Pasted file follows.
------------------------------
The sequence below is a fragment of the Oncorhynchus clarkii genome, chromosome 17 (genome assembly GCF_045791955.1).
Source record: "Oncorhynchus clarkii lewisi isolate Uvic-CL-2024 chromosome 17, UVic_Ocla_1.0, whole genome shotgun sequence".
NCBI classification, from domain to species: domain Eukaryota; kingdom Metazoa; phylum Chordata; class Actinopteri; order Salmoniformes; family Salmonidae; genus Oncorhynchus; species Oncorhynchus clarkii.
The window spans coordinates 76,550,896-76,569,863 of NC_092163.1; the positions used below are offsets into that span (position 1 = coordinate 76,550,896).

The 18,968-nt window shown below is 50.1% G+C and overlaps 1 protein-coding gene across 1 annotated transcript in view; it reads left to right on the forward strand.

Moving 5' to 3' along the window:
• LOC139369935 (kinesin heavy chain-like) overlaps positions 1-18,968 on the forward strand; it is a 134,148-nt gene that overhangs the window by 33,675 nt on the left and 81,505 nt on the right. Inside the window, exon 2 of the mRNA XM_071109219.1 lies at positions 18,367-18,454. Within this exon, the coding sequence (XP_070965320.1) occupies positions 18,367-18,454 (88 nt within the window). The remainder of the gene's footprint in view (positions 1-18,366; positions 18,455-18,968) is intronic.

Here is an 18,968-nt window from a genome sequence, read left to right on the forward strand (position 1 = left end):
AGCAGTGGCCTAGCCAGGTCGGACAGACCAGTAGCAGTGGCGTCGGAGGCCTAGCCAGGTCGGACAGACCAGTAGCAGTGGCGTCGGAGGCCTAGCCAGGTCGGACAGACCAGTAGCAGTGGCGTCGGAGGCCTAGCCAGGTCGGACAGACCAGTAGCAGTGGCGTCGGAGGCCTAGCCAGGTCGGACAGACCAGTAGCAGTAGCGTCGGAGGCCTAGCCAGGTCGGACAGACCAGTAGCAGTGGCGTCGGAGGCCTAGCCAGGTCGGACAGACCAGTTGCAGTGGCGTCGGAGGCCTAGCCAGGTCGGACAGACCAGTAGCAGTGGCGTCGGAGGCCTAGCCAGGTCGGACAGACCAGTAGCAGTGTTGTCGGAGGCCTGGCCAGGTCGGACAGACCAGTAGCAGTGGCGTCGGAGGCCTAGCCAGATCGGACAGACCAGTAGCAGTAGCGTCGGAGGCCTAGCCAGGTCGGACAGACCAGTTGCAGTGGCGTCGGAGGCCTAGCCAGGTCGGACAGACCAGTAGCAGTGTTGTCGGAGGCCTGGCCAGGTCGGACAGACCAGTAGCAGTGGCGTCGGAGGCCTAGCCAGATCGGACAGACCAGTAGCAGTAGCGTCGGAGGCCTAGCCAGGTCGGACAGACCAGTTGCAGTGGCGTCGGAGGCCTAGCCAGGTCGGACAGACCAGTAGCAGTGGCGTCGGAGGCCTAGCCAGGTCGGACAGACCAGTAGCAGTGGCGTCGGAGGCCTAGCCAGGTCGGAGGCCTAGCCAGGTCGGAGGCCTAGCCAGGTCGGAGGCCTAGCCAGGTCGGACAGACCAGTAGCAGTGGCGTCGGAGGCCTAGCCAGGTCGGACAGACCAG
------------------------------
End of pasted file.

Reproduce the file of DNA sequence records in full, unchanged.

The sequence below is a fragment of the Oncorhynchus clarkii genome, chromosome 17 (genome assembly GCF_045791955.1).
Source record: "Oncorhynchus clarkii lewisi isolate Uvic-CL-2024 chromosome 17, UVic_Ocla_1.0, whole genome shotgun sequence".
NCBI classification, from domain to species: domain Eukaryota; kingdom Metazoa; phylum Chordata; class Actinopteri; order Salmoniformes; family Salmonidae; genus Oncorhynchus; species Oncorhynchus clarkii.
The window spans coordinates 76,550,896-76,569,863 of NC_092163.1; the positions used below are offsets into that span (position 1 = coordinate 76,550,896).

The 18,968-nt window shown below is 50.1% G+C and overlaps 1 protein-coding gene across 1 annotated transcript in view; it reads left to right on the forward strand.

Moving 5' to 3' along the window:
• LOC139369935 (kinesin heavy chain-like) overlaps positions 1-18,968 on the forward strand; it is a 134,148-nt gene that overhangs the window by 33,675 nt on the left and 81,505 nt on the right. Inside the window, exon 2 of the mRNA XM_071109219.1 lies at positions 18,367-18,454. Within this exon, the coding sequence (XP_070965320.1) occupies positions 18,367-18,454 (88 nt within the window). The remainder of the gene's footprint in view (positions 1-18,366; positions 18,455-18,968) is intronic.

Here is an 18,968-nt window from a genome sequence, read left to right on the forward strand (position 1 = left end):
AGCAGTGGCCTAGCCAGGTCGGACAGACCAGTAGCAGTGGCGTCGGAGGCCTAGCCAGGTCGGACAGACCAGTAGCAGTGGCGTCGGAGGCCTAGCCAGGTCGGACAGACCAGTAGCAGTGGCGTCGGAGGCCTAGCCAGGTCGGACAGACCAGTAGCAGTGGCGTCGGAGGCCTAGCCAGGTCGGACAGACCAGTAGCAGTAGCGTCGGAGGCCTAGCCAGGTCGGACAGACCAGTAGCAGTGGCGTCGGAGGCCTAGCCAGGTCGGACAGACCAGTTGCAGTGGCGTCGGAGGCCTAGCCAGGTCGGACAGACCAGTAGCAGTGGCGTCGGAGGCCTAGCCAGGTCGGACAGACCAGTAGCAGTGTTGTCGGAGGCCTGGCCAGGTCGGACAGACCAGTAGCAGTGGCGTCGGAGGCCTAGCCAGATCGGACAGACCAGTAGCAGTAGCGTCGGAGGCCTAGCCAGGTCGGACAGACCAGTTGCAGTGGCGTCGGAGGCCTAGCCAGGTCGGACAGACCAGTAGCAGTGTTGTCGGAGGCCTGGCCAGGTCGGACAGACCAGTAGCAGTGGCGTCGGAGGCCTAGCCAGATCGGACAGACCAGTAGCAGTAGCGTCGGAGGCCTAGCCAGGTCGGACAGACCAGTTGCAGTGGCGTCGGAGGCCTAGCCAGGTCGGACAGACCAGTAGCAGTGGCGTCGGAGGCCTAGCCAGGTCGGACAGACCAGTAGCAGTGGCGTCGGAGGCCTAGCCAGGTCGGAGGCCTAGCCAGGTCGGAGGCCTAGCCAGGTCGGAGGCCTAGCCAGGTCGGACAGACCAGTAGCAGTGGCGTCGGAGGCCTAGCCAGGTCGGACAGACCAG